"The fines and penalties may be exorbitant if you keep it quiet, and then someone discovers what you're doing," she warns. "You can do your research first, to be sure that there are no zoning restrictions, without letting on exactly what you're doing. Do your homework before you begin, and you'll never have to worry about getting caught."


Consider the Setup
Once this sizable hurdle is crossed, you can finally start setting up your office. Try to find a desk in an area away from distractions, and, if possible, away from the busy places in your house, such as the living room or kitchen. You'll need a place to store records, like a computer and a file cabinet and also ways to communicate with customers and vendors. Internet access is vital these days, along with a phone and a fax machine. Setting a similar structure to being at work is essential to being productive; your family must know that just because you're home doesn't mean you can run errands and play, and you'll have to establish regular business hours and stick to them.


In her book, Szerman describes flexibility, motivation, patience, and determination as the key traits an individual must have in order to flourish in a home office setting. It has certainly worked for Szerman. "As an independent worker/thinker, working from home has enhanced my career, and I can't imagine ever going back into someone else's structure."
SBC Team

Opportunity Knocks

Posted by SBC Team Nov 9, 2007
So called "business opportunities" present another way for would be entrepreneurs to strike out on their own

In between starting your own business from scratch and purchasing a franchise, with all its rules and restrictions, is a sort of hybrid category, known as the "business opportunity." In 1979, the Federal Trade Commission (FTC) set out conditions that broadly define a business opportunity. In general, a business opportunity involves the sale or distribution of goods or services provided by a licenser, who must help secure a retail outlet for the goods or services the licensee is selling.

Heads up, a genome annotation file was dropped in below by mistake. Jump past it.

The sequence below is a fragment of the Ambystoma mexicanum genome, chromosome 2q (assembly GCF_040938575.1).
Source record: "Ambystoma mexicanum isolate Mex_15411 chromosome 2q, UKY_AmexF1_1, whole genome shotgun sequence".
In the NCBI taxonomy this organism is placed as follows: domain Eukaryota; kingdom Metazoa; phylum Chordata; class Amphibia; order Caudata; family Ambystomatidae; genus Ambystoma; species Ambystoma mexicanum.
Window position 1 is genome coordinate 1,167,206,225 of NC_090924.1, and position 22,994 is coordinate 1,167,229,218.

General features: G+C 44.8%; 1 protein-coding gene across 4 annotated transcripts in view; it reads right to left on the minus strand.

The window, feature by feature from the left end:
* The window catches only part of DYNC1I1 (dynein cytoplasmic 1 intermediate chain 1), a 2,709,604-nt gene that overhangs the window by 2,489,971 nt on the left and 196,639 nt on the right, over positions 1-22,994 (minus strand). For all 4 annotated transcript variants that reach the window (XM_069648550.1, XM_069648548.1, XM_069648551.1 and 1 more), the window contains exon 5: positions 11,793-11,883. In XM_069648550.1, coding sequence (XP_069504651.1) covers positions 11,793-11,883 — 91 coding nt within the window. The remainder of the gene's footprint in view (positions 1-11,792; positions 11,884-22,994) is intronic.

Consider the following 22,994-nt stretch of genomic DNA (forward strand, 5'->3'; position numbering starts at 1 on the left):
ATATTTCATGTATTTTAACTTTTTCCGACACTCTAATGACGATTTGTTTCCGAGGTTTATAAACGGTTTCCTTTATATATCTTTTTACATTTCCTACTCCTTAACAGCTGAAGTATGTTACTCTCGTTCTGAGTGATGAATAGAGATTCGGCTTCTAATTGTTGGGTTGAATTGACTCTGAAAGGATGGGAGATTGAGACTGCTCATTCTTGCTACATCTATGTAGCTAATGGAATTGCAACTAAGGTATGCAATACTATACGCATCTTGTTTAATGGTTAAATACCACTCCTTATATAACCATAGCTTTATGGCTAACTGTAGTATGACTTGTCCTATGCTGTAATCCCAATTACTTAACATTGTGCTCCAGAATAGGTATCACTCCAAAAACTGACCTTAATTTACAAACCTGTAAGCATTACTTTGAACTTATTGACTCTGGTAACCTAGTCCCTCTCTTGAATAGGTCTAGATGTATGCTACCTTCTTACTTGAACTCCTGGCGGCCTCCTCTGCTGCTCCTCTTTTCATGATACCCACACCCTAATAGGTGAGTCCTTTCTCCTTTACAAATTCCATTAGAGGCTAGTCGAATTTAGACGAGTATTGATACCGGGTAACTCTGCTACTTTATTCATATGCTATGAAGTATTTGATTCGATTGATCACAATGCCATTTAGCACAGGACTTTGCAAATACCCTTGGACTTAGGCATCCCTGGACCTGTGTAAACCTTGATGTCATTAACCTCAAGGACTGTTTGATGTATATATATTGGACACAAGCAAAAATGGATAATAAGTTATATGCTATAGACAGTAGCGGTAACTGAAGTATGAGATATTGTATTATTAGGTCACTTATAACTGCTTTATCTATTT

FTC rules require that a cash transaction of at least $500 must occur between the licenser and licensee within six months of the agreement. Finally, all terms of the agreement between licenser and licensee must be in writing. (Be sure to check on any state rules governing business opportunities: A number of states have imposed additional legal requirements, but most have not.) In most instances, a business opportunity consists of the purchase or licensing of products or services from a company to start a business using the trademark of the products or services purchased

Some business opportunities merely involve the purchase of products for resale, with little or no support; others offer training or other forms of support to get the new business running. Unlike franchises, however, business opportunities usually lack the cumbersome operating rules and policies demanded by many franchisors. Business opportunities also generally call for an attractively low initial investment cost anywhere from $50 to $1,000, usually for products or equipment. This broadens their appeal to would be small business owners, who want the security of selling an already established brand, but prefer to forego the high cost and dictatorial nature of many franchises.